“My GW professors encouraged me to push against the labels that society had placed on me. They showed me that just because I fit the statistical categorizations of disadvantaged, it didn’t mean I couldn’t see myself as brave and smart.”
— Sally A. Nuamah

But merely opening the school doors for young women is only part of the battle, she said. The harder fight is reforming the institutions themselves. “Schools weren’t built with girls in mind,” said Nuamah, noting that the challenges schoolgirls face resulting from sexual abuse or unequal access to materials and opportunities go largely unaddressed. In the United States, one in seven schoolgirls report being absent because they feel unsafe in school. And in Ghana, 26 percent of schoolgirls say they have experienced sexual violence.

Nuamah advocates for the creation of she calls “feminist schools,” deliberately designed to help girls thrive while providing safe, equitable spaces. “Achievement shouldn’t just be about academic success. It should be about the ability to attain academic success in a school where girls don’t have to bear a different set of costs than others,” she said.

From her first visits to Ghana, Nuamah was inspired by the young women she met who committed to their education despite the hardships they faced. “From a statistical standpoint, it was unlikely that these girls would achieve the outcomes they had in mind—but they all had a strong sense that they could,” she said. Through her foundation, she has discovered that their confidence was not misguided. Most of the inaugural scholarship class went on to college. Some are currently pursuing graduate degrees in both Ghana and the U.S., four are in leadership positions at Ghanaian banks and one is the principal accountant for Ghana’s education services.

“It’s GW that made me feel like I would be able to help others,” Nuamah said. “It’s the spirit that I got from GW that drives me to continue to do this work; it’s what keeps pushing me.”

Main photo: Sally A. Nuamah, BA ’11, is an author, youth education advocate and professor.

Teacher, Scientist, Leader: Chemistry’s King Retires

Professor of Chemistry Michael King serving as Columbian College Marshal during a graduation ceremony

For nearly a half century, Chemistry’s Michael King made his mark at GW. The beloved professor, college marshal and long-time department chair was also instrumental in the creation of Science & Engineering Hall.

Since 1973, Professor of Chemistry Michael King has been a fixture on the Foggy Bottom campus. You could find him working at his desk, even if you stopped by at 6 in the morning or on Sunday afternoons. You could see him in his organic chemistry lab, first in the basement of Corcoran Hall and later in the new Science & Engineering Hall (SEH), as he diagrammed molecular structures on the whiteboard walls. And for the last 25 years, King was regularly garbed in a cap and crimson gown at Columbian College Commencement Celebrations, leading the processional of graduates as the college’s marshal.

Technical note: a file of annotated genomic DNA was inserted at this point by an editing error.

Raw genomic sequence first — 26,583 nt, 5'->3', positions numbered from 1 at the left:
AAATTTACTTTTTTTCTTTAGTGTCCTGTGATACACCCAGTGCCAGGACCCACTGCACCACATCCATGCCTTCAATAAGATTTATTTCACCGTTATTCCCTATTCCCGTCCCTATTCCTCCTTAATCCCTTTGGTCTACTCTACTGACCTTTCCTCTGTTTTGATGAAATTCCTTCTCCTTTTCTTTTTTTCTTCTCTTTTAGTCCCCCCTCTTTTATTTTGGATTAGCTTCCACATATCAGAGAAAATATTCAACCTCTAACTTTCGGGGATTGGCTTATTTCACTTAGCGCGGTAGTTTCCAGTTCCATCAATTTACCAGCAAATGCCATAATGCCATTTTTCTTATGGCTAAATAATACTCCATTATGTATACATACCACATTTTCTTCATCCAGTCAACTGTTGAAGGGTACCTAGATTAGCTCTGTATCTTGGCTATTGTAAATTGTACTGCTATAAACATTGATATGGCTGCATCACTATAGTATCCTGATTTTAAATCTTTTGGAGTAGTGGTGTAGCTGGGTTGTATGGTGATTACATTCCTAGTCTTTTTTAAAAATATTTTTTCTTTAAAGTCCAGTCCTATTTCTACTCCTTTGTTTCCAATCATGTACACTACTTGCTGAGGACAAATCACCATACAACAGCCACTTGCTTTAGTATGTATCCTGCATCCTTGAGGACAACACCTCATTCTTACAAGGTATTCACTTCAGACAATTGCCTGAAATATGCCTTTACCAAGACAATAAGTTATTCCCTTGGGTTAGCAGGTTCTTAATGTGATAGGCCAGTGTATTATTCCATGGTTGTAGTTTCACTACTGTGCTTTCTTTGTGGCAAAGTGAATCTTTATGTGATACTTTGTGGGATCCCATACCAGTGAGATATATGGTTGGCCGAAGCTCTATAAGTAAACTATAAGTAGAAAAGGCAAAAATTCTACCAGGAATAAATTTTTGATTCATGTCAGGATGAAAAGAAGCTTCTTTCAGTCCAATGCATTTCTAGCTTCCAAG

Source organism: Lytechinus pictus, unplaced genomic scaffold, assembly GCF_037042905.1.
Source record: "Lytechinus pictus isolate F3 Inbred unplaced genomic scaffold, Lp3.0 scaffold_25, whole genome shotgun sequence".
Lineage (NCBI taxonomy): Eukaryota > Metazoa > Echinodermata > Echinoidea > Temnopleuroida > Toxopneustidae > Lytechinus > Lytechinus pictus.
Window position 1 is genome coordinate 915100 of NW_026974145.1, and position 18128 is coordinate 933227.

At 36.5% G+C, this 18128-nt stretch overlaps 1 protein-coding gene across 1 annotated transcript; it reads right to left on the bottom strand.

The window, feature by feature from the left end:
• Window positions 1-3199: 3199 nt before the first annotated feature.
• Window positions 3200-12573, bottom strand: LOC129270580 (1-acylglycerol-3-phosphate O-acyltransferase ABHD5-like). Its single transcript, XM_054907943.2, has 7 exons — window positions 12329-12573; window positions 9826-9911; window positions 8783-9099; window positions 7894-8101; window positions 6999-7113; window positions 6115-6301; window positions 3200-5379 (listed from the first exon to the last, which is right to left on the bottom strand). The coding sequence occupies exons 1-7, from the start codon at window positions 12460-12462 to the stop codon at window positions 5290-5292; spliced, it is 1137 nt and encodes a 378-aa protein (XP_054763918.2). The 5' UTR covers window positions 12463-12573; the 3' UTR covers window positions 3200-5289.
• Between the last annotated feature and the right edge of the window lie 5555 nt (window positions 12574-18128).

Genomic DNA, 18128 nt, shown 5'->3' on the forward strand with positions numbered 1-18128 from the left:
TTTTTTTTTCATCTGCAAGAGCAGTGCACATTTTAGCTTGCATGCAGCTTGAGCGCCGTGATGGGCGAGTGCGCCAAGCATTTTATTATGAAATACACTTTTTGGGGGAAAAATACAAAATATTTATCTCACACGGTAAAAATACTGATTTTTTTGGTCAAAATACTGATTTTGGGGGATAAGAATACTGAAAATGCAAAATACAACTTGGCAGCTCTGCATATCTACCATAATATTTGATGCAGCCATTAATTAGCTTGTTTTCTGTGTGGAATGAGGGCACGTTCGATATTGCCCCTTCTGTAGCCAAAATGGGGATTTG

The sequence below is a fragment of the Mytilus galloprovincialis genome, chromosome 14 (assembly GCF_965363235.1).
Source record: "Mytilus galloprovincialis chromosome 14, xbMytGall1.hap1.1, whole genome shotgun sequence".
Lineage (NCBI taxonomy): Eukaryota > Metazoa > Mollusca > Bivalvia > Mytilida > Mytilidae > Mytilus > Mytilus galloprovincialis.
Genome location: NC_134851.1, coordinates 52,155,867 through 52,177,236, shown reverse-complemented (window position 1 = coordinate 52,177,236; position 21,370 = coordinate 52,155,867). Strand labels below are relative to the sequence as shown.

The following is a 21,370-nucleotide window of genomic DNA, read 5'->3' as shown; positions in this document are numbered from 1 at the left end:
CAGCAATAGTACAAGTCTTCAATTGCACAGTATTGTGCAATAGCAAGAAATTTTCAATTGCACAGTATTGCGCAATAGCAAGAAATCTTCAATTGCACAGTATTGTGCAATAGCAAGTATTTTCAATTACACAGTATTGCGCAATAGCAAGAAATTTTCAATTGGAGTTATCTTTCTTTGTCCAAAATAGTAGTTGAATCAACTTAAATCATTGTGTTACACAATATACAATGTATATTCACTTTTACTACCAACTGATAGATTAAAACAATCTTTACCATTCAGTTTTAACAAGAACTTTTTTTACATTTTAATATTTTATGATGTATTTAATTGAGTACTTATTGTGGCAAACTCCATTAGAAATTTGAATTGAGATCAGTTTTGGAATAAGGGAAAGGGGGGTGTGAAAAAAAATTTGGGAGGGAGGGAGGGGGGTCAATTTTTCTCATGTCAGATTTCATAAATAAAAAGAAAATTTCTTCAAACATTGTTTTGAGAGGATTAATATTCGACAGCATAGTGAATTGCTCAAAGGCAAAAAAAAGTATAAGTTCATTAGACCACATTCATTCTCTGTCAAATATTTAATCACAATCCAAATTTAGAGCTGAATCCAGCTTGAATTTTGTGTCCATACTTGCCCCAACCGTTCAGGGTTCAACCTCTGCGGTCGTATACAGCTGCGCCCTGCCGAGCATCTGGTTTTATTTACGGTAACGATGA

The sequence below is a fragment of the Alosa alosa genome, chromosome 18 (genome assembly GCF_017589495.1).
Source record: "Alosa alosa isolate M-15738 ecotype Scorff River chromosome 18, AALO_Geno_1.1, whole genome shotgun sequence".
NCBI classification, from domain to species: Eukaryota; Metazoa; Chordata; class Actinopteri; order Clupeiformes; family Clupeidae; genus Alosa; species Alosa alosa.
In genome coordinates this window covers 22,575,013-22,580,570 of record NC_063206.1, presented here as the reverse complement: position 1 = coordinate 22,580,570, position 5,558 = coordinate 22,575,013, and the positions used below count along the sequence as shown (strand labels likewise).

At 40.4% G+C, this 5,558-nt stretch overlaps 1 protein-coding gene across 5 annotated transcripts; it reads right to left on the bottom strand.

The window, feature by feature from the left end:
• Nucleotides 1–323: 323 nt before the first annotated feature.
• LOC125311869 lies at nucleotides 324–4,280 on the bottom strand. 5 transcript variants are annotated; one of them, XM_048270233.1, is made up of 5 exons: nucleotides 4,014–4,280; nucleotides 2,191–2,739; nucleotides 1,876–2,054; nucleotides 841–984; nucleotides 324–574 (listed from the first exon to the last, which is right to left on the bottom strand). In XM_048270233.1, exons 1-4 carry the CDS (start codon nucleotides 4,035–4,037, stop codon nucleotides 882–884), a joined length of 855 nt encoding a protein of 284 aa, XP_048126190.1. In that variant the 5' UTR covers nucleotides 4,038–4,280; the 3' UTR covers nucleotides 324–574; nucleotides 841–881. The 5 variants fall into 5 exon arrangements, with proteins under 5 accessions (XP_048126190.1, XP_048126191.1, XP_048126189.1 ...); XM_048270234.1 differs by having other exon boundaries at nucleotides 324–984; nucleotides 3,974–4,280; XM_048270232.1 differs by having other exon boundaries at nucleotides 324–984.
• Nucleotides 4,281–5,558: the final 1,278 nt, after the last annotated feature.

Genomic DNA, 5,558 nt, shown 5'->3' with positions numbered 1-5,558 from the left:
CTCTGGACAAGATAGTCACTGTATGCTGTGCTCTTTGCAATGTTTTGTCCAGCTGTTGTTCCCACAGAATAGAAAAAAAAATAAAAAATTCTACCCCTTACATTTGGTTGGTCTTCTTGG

A dedicated teacher and mentor, and an instrumental figure in bringing SEH to fruition, King retired from teaching in June, bringing to an end a remarkable legacy. During nearly half a century at GW, he served under four university presidents and 12 deans of the Columbian College of Arts and Sciences (CCAS); chaired the Department of Chemistry for more than 20 years, from 1996 to 2019; and taught so many organic chemistry courses that he saw the children of former students in his class.

“All of us who worked with Dr. King were impressed by his level of commitment to the college, his colleagues and his students,” said CCAS Dean Paul Wahlbeck. “On a personal level, he shares a special connection to my family. In the 1960’s, when Michael was an undergraduate at the Illinois Institute of Technology, my father taught him in an introductory class on physical chemistry. Because Michael went on to do great things within the discipline, I like to think my dad played a big role in sparking his passion for science—or at least that’s the family lore!”

“One of the really special parts of being a teacher is the hope that you made a little bit of a difference in someone’s life. It is humbling to talk to students and alumni and know that I played a small part in their GW experience.”
— Michael King

A Teacher, First and Foremost

Among his many hats, King said he always saw himself first and foremost as a teacher. His mother was a teacher—“Maybe it was in the genes,” he laughed—and even in elementary school, he tutored his classmates in math and science.

“One of the really special parts of being a teacher is the hope that you made a little bit of a difference in someone’s life,” King said. “It is humbling to talk to students and alumni and know that I played a small part in their GW experience.”

When King first came to GW, Columbian College was about a third of its current size. The smaller classes allowed him to form his own teaching philosophy when interacting with students. “I’ve always told my colleagues that the critical thing about teaching is getting into your students’ heads to figure out what they don’t understand,” he explained. “That’s how you help them overcome the distance between the material and their way of thinking.”

That could prove difficult with his specialty, organic chemistry. The discipline—which explores the structure and properties of organic compounds—has a reputation as a notoriously difficult branch of science and is considered a “weed out” course for would-be chemistry majors. King was drawn to it while studying for his PhD at Harvard University under Nobel Prize-winning chemist R.B. Woodward, who famously synthesized compounds like quinine. In his own classroom, King encouraged his students to visualize the way molecules interact—a teaching style that drew many to his lectures and inspired some to go on to forge their own chemistry careers in academia and science.